(b) Standard: Responsibilities of chief executive officer, medical staff, and director of nursing services. The chief executive officer, the medical staff, and the director of nursing services must—
(1) Ensure that the hospital-wide quality assurance program and training programs address problems identified by the infection control officer or officers; and
(2) Be responsible for the implementation of successful corrective action plans in affected problem areas.
The survey: This Infection Control Tool provides a new survey structure for assessing hospital compliance with the Infection Control CoP. Use of the tool should not replace the important critical thinking skills that surveyors use in the full and comprehensive evaluation of each hospital's infection control program, and is not intended to limit survey process. If surveyor's observations raise concerns, they can widen scope, review medical records, review policies and procedures, and/or conduct additional interviews to deepen their level of inquiry in order to assess potential infection control deficiencies.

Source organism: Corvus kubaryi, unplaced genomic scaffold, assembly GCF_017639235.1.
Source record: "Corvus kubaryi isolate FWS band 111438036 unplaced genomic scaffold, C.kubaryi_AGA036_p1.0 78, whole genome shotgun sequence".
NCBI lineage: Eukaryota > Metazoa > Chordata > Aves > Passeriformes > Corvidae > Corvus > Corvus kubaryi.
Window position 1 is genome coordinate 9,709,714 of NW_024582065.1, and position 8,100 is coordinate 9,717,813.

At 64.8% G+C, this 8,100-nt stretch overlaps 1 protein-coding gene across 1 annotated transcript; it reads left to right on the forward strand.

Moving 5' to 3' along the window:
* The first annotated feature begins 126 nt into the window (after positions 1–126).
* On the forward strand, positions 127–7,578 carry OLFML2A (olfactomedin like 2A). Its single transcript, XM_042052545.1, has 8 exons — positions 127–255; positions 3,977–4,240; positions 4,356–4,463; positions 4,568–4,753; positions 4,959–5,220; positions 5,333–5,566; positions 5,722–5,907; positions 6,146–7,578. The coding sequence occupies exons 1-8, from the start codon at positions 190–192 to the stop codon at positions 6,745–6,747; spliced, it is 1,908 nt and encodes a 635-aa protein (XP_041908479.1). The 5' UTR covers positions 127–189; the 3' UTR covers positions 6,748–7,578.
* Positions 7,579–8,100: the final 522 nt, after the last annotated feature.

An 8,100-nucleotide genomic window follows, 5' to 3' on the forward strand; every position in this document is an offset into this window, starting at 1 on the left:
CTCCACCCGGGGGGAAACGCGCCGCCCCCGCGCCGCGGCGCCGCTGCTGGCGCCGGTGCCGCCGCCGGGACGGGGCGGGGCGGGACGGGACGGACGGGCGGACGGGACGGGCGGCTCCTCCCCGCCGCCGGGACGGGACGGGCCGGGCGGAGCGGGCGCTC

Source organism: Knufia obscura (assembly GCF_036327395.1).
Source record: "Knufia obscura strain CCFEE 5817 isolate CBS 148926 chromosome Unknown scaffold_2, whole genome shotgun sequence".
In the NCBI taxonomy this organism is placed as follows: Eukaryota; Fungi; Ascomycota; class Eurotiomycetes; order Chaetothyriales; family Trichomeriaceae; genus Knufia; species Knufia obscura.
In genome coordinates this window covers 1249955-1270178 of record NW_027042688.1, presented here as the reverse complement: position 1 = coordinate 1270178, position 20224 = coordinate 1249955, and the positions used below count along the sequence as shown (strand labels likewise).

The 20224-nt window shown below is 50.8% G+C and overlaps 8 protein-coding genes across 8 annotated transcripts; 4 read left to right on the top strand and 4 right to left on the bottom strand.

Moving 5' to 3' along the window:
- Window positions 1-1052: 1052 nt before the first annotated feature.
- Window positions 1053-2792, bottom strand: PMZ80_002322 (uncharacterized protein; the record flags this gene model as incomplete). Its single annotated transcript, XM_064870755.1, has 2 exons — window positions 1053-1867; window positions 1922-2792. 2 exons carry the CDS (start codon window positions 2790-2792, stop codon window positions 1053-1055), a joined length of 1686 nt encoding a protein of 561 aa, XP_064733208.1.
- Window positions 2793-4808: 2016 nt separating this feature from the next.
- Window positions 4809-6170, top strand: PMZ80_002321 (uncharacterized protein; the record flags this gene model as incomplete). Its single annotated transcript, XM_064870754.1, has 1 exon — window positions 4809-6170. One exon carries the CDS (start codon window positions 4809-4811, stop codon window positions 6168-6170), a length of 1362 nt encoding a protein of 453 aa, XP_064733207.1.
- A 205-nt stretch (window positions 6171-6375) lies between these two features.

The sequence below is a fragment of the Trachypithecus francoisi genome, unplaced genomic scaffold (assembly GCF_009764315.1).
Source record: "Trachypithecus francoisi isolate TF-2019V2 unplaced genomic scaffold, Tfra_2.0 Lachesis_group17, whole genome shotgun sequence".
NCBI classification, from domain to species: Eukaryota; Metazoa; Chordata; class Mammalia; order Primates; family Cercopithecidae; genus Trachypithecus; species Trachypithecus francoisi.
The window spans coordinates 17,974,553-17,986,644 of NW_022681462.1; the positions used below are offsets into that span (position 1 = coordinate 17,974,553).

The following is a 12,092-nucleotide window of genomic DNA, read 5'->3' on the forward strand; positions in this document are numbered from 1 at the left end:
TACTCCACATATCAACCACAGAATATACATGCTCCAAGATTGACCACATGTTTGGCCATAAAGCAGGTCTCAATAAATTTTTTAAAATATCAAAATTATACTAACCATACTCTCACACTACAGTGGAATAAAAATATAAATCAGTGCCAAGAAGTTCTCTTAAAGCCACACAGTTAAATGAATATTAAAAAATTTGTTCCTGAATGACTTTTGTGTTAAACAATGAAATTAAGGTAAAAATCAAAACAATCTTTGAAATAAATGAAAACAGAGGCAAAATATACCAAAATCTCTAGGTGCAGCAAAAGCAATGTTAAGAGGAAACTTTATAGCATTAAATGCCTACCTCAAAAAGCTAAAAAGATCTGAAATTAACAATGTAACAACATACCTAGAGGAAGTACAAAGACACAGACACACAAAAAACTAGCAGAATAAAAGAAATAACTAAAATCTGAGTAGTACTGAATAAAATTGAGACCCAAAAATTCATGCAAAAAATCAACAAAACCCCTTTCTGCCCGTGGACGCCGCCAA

Use of the tool can improve the CMS survey process by standardizing the approach, providing a consistent, evidence-based framework for focused surveyor observations, and standardizing and simplifying important survey documentation. The pre-test period is intended to evaluate the efficacy and ease of use of the tool, use surveyor feedback and input to improve the tool, and determine its impact on the hospital's infection control efforts. Your participation in the pretest involves change that can be difficult and a new survey process that is structured. It does, however, provide an opportunity for you to give your opinion on how to make this tool a welcomed addition for your colleagues when it is finalized.
Modules and sections: The questions are organized into sections (e.g. hand hygiene) and the sections are organized into Modules (e.g. Critical Care Module). The modules and sections are designed and organized to assist surveyors in the assessment of compliance with the CMS infection prevention and control requirements. Some sections that are labeled "tracers" are meant to highlight specific procedures or activities that can cause infections.